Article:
PIERRE, S.D. (KELO) — Last season, South Dakota hosted the fewest nonresident pheasant hunters since 1998, according to data from the state Game, Fish and Parks Department.

The 62,289 nonresidents marked the continuation of a downward trend the past decade. Nonresidents bought 100,189 licenses in 2010. By 2019 the number had slowly fallen to 63,801.

By comparison, residents purchased 59,042 pheasant licenses last year. That was up from 47,403 in 2019. Resident sales had fallen steadily in recent decades. They totaled 84,342 in 1999.

GFP, its Wildlife Division and the state Department of Tourism highlighted their combined pheasant marketing efforts Thursday to the Game, Fish and Parks Commission.

GFP’s Emily Kiel said the three-year plan that spent $662,000 last year aimed at increasing resident and nonresident participation. The 2020 message, she said, was that South Dakota was open and a safe place to recreate, while 2021 will focus on retention.

Primary markets this year are Minnesota, Nebraska, Iowa and Colorado, with some emphasis also on Michigan and Texas.

Kiel said there will be a partnership this fall for Minnesota Vikings games and talks are under way for South Dakota State University football. A new focus this year will be women in the 25-54 age group.

Communications director Nick Harrington said a pheasant outlook mailer went out in June. “We want to make sure folks know we’re here to hunt,” Harrington said.

The additional January hunting weeks led to hunters taking an estimated 27,000 roosters, according to Harrington. They were part of the overall estimated harvest of of more than 1.1 million birds.

State wildlife director Tom Kirschenmann said the mild, open winter was encouraging coming into the spring breeding and nesting season.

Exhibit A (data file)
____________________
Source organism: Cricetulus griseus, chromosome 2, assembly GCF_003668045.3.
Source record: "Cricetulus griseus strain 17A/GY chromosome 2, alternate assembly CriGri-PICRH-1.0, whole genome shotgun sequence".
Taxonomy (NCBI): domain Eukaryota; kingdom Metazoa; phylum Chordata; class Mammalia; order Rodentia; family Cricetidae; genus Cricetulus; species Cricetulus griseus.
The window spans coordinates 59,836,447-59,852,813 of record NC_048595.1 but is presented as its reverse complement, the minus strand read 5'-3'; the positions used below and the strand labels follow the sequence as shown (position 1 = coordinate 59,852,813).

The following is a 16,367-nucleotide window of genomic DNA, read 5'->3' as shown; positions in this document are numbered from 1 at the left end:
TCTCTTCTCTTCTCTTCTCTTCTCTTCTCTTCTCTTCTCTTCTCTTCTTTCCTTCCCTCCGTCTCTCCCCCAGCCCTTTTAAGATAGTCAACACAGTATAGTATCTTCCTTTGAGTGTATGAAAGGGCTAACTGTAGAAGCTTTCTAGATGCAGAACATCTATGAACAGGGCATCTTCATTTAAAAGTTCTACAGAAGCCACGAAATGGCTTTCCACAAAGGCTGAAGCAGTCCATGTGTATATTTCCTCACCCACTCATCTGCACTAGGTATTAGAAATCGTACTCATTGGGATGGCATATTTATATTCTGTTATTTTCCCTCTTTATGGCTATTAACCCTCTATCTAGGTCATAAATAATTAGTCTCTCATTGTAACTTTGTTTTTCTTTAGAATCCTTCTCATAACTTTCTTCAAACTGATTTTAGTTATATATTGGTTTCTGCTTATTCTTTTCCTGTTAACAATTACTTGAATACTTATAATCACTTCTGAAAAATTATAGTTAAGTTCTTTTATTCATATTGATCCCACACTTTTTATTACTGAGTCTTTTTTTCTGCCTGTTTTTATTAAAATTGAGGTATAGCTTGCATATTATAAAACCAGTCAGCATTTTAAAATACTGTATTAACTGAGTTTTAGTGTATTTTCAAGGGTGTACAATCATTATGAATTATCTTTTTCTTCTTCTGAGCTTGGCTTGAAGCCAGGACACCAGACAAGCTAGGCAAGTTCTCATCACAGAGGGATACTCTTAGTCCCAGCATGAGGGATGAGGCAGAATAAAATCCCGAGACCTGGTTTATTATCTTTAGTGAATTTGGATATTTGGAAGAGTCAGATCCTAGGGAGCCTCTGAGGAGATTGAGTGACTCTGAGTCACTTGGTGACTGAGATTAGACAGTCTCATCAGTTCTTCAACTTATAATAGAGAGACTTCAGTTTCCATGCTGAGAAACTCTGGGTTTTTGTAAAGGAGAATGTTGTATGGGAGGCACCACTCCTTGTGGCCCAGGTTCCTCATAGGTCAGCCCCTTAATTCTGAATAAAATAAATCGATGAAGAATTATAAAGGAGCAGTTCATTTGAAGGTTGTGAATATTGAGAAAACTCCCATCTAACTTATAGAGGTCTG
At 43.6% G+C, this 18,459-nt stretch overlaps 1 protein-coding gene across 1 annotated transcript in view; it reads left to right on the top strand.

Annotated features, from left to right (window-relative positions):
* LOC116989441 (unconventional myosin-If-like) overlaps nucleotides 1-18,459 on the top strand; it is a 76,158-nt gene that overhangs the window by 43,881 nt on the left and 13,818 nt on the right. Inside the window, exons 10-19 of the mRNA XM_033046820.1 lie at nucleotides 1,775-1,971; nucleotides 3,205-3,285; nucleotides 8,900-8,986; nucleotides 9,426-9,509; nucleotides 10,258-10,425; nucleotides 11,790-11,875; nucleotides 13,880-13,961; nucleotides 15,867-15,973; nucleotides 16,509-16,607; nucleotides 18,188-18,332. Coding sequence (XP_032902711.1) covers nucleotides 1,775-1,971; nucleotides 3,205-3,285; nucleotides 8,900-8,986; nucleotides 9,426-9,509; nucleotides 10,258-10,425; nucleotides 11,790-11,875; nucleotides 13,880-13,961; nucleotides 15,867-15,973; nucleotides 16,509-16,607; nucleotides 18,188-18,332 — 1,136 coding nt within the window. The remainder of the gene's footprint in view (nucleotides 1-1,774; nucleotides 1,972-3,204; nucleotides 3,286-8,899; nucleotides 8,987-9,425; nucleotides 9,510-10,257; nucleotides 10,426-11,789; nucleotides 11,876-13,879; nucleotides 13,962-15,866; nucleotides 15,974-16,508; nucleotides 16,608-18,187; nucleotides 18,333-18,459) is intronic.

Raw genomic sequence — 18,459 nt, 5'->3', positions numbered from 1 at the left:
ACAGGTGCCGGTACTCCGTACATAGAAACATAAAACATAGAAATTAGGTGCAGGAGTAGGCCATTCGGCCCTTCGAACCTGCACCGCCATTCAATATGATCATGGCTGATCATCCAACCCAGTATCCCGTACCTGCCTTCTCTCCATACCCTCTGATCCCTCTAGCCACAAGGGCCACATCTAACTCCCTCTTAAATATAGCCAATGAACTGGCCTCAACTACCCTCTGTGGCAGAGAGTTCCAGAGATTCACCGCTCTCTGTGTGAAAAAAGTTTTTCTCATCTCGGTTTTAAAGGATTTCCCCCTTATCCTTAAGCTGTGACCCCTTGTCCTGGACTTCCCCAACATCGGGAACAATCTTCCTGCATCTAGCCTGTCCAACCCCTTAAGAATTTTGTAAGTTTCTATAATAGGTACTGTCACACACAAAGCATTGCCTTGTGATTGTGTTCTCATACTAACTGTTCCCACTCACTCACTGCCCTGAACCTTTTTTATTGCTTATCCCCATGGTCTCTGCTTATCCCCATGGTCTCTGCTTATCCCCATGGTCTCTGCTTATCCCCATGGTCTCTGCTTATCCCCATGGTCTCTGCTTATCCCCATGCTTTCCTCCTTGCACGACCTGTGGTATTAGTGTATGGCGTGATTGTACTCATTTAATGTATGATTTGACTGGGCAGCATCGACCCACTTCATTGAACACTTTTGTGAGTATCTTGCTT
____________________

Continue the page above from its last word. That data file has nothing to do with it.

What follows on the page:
Kirschenmann said the broods seen in early June and the many in mid-June were typical of a good year. He said anecdotal reports had many larger broods and more broods. Likewise, he said it’s not unusual for some late broods in July and early August as pheasants re-nest.

The question is whether there will be enough timely moisture, according to Kirschenmann. He said vegetation in many places will continue to go dry without rains, and that could affect the populations of insects that young pheasants feed upon.

Kirschenmann said he’s hearing from landowners who report more birds than they’ve seen for five or six summers. He said warm weather is positive for young broods.

Summarized Kirschenmann, “I’d say right now we’re looking good and there’s a lot of optimism going into this fall.”

Commissioner Doug Sharp of Watertown said he’s been seeing large broods in his area of northeastern South Dakota. He praised the marketing program.

Commissioner Travis Bies of Fairburn said he repeatedly slowed down for broods on the highways between Pierre and Watertown, where the commission met Thursday.

Meanwhile, the governor’s nest-predator bounty program that began April 1 topped the $500,000 mark on its final day July 1, according to program administrator Keith Fisk.

He told the commission that more than 53,000 tails were submitted for the $10 bounties. There were about 2,800 participants, with roughly 30% younger than age 18, according to Fisk.

Fourteen youths were selected as weekly winners of a prize package of three traps, a knife and a trapping book. The program will continue in 2022, starting in March for those younger than age 18 and April for everyond.

“It was a good program,” Fisk said. “We really had good participation, good weather.”

Bies calculated that 53,000 tails at five nests apiece equaled potentially 250,000-plus nests that were preserved.

Sharp said there has been tremendous pheasant hunting in many areas the past few years and the program seemed to be doing some good in increasing survival of pheasants and waterfowl.

Fisk acknowledged the contributions of GFP staff for working at collection sites and their positive interactions with the trappers. “We couldn’t have done it without them,” Fisk said.

Sharp agreed: “When you’re dealing with that number of tails, it is work.”

Commissioner Robert Whitmyre of Webster agreed with Bies’ arithmetic. “I see a lot of waterfowl and pheasant chicks driving around the area,” Whitmyre said.